By Michael Mapp
Driving an hour or two away for a child on safeguarding visits means you’re an hour or two away from your own child should something happen at school or on their walk home from school.
So you can check in on the find my friends app, should you have that resource, and I’m lucky enough to do so. But when you have a look at the app, and their location isn’t showing up, the panic sets in. Where are they? Has someone taken them or stolen their phone?
So then you send a quick text – and they don’t reply straight away. Oh no! Something must have happened!
Ninety nine times out of a hundred, your child will be safe, and they will get home absolutely fine. But that one out a hundred times will play on an anxious and over-thinking mind.
Then there’s the time when you have that phone call from their school, needing to pick them up right now. You are an hour or so away, and their other parent is unavailable and is not answering the schools or your calls.
You could be in an urgent safeguarding visit, or a child protection meeting, or something equally as important. What do you do?
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Feelings of guilt
After working in social care for the last 12 years, as a residential care worker, manager and social worker, there have been many times, working with children during weekends and evenings, where my own child has been playing on his own. This feeling of guilt about not being able to be with my own son has always hit me hard. It isn’t so bad during normal office hours, when my child is at school, but in general, when you know your child has to make their own tea, or get watched by Grandma, this makes you feel like a bad parent.
There has been many instances of my family coming second, such as when I hadn’t finished work until 8.30pm, when emergency-placing two kids and making sure they felt safe with a set of strangers. I missed seeing my son, and my partner’s gym night was ruined – again!
As well as my own personal work-life balance, I have to take into account of my partner’s. My partner is a community nurse for a specialist team, and she also doesn’t finish work on time. This sometimes means that my son and stepdaughter not eating dinner until 8pm on a school night. Though this is a rare occurrence, I hate it when this happens, because they should be eating closer to 6 than 8! It also means we can’t spend quality time together as a family.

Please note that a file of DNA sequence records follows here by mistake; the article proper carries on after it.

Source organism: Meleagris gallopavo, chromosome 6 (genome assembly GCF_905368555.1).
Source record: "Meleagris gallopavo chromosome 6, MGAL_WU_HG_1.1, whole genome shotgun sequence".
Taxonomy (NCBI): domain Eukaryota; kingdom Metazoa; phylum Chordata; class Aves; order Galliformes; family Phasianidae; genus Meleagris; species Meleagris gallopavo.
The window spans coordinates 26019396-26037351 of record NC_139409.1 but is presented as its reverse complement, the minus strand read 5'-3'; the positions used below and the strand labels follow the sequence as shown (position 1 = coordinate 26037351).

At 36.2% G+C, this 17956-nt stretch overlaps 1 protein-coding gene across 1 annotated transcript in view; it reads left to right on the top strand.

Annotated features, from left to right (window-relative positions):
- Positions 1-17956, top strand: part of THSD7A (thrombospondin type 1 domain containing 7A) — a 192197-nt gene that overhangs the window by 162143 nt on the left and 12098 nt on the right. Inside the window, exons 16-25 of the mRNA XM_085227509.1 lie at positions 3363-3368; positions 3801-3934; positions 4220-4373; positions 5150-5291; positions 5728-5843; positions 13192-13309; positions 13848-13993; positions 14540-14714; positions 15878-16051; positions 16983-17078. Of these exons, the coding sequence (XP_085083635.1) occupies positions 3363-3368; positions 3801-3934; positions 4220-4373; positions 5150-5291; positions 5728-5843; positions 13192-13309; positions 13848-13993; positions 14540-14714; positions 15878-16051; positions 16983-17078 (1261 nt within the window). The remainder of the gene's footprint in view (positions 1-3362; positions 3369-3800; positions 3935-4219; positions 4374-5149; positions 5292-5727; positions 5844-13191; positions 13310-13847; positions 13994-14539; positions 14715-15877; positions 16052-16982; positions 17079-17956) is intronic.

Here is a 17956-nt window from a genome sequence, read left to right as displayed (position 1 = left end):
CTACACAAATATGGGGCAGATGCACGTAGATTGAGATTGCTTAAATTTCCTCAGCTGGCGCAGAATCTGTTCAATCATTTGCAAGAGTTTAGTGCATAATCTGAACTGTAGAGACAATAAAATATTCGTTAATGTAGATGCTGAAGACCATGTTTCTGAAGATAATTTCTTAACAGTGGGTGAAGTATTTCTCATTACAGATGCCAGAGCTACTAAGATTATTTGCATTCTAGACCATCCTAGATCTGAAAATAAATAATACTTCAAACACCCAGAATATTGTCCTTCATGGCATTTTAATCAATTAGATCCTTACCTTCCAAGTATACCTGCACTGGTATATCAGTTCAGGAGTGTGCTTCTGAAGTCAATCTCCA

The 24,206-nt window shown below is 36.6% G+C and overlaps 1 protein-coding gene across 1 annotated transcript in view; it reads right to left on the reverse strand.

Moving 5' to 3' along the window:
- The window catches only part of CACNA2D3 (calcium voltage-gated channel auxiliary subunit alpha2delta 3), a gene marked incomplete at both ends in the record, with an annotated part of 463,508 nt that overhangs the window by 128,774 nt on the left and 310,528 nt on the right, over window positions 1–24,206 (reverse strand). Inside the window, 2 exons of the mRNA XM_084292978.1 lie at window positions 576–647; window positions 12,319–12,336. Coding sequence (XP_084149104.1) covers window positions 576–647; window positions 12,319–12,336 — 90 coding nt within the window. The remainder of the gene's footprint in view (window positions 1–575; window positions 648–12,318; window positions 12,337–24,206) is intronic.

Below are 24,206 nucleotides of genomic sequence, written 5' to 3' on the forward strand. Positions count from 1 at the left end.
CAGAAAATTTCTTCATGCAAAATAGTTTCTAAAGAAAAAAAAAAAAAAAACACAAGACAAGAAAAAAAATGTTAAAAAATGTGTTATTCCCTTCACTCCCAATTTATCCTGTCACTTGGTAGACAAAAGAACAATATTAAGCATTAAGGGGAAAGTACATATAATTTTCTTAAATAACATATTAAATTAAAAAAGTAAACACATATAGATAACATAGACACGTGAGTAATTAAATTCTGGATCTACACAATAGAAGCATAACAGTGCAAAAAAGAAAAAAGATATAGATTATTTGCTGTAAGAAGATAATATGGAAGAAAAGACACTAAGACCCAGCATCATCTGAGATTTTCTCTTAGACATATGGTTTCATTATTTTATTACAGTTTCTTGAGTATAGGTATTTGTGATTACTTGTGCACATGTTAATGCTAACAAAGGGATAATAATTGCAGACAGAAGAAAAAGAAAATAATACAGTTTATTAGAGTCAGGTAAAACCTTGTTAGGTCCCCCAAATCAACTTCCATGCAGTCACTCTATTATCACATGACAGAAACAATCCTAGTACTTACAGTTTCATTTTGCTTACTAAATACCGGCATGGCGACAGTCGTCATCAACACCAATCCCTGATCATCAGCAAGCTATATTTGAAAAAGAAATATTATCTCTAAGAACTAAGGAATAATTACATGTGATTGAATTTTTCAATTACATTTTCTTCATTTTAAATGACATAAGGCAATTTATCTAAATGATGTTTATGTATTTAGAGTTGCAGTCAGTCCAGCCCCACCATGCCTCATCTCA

On a recent visit, I left later than planned, meaning I was too late to take my stepdaughter to Scouts (and be the helper of the Scout group). I was gutted about it, as this was something I share with my stepdaughter and I love this time together, as well as the routine of this weekly group. That meant her mum had to take her.
Why do we keep going in social work?
So when we add up all these negatives of being a social worker with a young family, why do we continue doing this?
I once heard someone explain about missing their own kids. “I know my kids are ok, and they’ll be fine – but the kids I have to go out and see, they are not fine. They have been abused, and need above-and-beyond care and support. I don’t feel guilty because I know my kids are safe, well fed, and we’ll looked after.”
That stuck with me, and I have always made sure that unless my own child will suffer in any way because of my work, then I will carry on.
My son is very understanding of my job. I explain to him in simple terms that the children I work with aren’t as fortunate as him, and have had very hard lives. I always make sure I’m there for my child, and he knows he has a great support network of family and friends.
Loving the job
But it’s also about loving the job.
Recently, I went out to see a child for what could have been a safeguarding concern. I ended up chatting to him while he showed me around his foster parent’s fields. All was fine in the end, and I came away with a big smile on my face and a tear in my eye having been given some fresh eggs from their poultry. For one child that day, I made them feel comfortable and happy that I listened to them – and they gifted me in the only way they knew how. How could I not love that as part of my job? Don’t worry, I will be checking with HR if I need to officially declare the eggs as ‘gifts’!